Treatment involves a team of medical experts, possibly including a brain surgeon (neurosurgeon), endocrine system specialist (endocrinologist) and a nervous system specialist (neurologist). Doctors generally use surgery, radiation therapy and medications, either alone or in combination, to treat a pituitary tumor and return hormone production to normal levels.
If a pituitary tumor has resulted in decreased hormone production, or if removal of a pituitary tumor has lowered hormone production, you may need to take replacement hormones to maintain normal hormone levels.
Watchful waiting may be particularly appropriate if you're older or in poor health. Many people with pituitary tumors function normally without treatment and without the tumor causing other problems. If you're younger, watchful waiting also can be an option as long as you accept the possibility of your tumor changing or growing during the observation period, possibly requiring treatment. You and your doctor can weigh the risk of symptoms developing versus treatment.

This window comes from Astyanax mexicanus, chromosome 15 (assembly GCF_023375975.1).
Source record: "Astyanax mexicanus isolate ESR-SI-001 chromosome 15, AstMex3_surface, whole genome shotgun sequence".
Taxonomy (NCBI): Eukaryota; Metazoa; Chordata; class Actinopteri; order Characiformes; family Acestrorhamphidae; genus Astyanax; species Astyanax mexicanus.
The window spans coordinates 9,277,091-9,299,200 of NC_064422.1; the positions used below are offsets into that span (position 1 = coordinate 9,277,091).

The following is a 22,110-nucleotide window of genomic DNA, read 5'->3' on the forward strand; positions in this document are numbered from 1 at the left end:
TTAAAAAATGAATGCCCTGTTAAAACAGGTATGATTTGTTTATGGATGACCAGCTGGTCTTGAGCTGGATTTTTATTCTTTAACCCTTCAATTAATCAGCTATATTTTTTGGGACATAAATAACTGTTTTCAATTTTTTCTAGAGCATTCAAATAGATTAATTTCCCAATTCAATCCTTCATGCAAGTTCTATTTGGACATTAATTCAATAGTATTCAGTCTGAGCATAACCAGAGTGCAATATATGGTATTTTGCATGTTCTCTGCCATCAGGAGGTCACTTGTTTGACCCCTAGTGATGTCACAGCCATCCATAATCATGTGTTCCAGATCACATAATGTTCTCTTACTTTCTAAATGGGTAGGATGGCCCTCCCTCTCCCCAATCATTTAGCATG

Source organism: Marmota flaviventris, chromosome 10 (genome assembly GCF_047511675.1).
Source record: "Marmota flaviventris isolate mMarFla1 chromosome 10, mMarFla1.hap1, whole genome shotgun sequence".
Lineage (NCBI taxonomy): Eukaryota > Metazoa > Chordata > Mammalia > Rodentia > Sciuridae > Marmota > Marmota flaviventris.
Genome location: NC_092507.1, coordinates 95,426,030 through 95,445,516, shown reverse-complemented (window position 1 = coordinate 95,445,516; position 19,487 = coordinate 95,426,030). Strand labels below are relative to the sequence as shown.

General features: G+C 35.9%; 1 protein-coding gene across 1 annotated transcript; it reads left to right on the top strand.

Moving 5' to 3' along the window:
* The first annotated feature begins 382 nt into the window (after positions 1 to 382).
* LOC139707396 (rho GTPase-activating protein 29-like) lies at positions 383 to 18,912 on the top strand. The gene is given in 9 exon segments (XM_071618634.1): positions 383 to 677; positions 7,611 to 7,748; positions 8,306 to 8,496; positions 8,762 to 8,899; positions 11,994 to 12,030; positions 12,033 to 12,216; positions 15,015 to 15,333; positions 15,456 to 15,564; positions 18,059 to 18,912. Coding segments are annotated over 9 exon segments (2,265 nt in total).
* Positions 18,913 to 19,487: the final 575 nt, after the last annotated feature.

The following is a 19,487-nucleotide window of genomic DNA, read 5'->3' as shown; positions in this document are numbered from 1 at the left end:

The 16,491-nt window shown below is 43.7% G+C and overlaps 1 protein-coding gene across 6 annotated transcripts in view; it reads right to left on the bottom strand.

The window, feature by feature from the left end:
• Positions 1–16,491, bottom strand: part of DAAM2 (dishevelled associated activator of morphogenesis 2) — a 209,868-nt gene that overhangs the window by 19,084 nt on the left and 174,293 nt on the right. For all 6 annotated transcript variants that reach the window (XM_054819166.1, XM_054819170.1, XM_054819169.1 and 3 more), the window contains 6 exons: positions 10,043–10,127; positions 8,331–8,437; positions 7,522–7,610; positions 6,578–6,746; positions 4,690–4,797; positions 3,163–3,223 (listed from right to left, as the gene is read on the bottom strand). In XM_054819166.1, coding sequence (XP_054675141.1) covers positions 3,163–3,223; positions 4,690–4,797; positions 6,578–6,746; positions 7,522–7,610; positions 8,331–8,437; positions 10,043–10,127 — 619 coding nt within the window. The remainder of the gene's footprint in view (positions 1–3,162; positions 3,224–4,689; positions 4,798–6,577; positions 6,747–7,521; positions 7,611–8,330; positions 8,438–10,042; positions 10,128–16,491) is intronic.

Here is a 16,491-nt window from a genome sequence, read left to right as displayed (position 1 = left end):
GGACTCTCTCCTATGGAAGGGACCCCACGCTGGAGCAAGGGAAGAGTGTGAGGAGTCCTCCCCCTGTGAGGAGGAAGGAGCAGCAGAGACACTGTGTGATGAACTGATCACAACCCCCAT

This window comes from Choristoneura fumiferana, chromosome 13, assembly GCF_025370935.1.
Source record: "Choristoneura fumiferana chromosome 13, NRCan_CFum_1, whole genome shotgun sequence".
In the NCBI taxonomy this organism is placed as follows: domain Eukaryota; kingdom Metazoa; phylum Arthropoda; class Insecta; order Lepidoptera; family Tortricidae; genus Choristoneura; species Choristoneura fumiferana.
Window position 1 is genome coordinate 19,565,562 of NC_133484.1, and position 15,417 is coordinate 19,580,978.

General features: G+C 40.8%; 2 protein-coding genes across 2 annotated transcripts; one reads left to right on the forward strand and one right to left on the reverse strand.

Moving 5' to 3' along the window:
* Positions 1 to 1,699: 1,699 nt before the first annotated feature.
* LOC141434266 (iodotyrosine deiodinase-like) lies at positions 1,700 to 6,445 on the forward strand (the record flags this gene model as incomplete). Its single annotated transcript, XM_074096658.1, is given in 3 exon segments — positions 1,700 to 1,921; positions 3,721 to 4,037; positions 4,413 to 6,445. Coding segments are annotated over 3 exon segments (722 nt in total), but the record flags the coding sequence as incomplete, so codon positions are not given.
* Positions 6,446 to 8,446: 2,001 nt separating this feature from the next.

Coping and support
It's natural for you and your family to have many questions throughout the diagnosis and treatment of a pituitary tumor. The process can be overwhelming — and frightening. That's why it's important to learn as much as you can about your condition. The more you and your family know and understand about each aspect of your care, the better.
You might also find it helpful to share your feelings with others in similar situations. Check to see if support groups for people with pituitary tumors and their families are available in your area. Hospitals often sponsor these groups. Your medical team also may be able to help you find the emotional support you might need.
Last Updated: 2010-06-05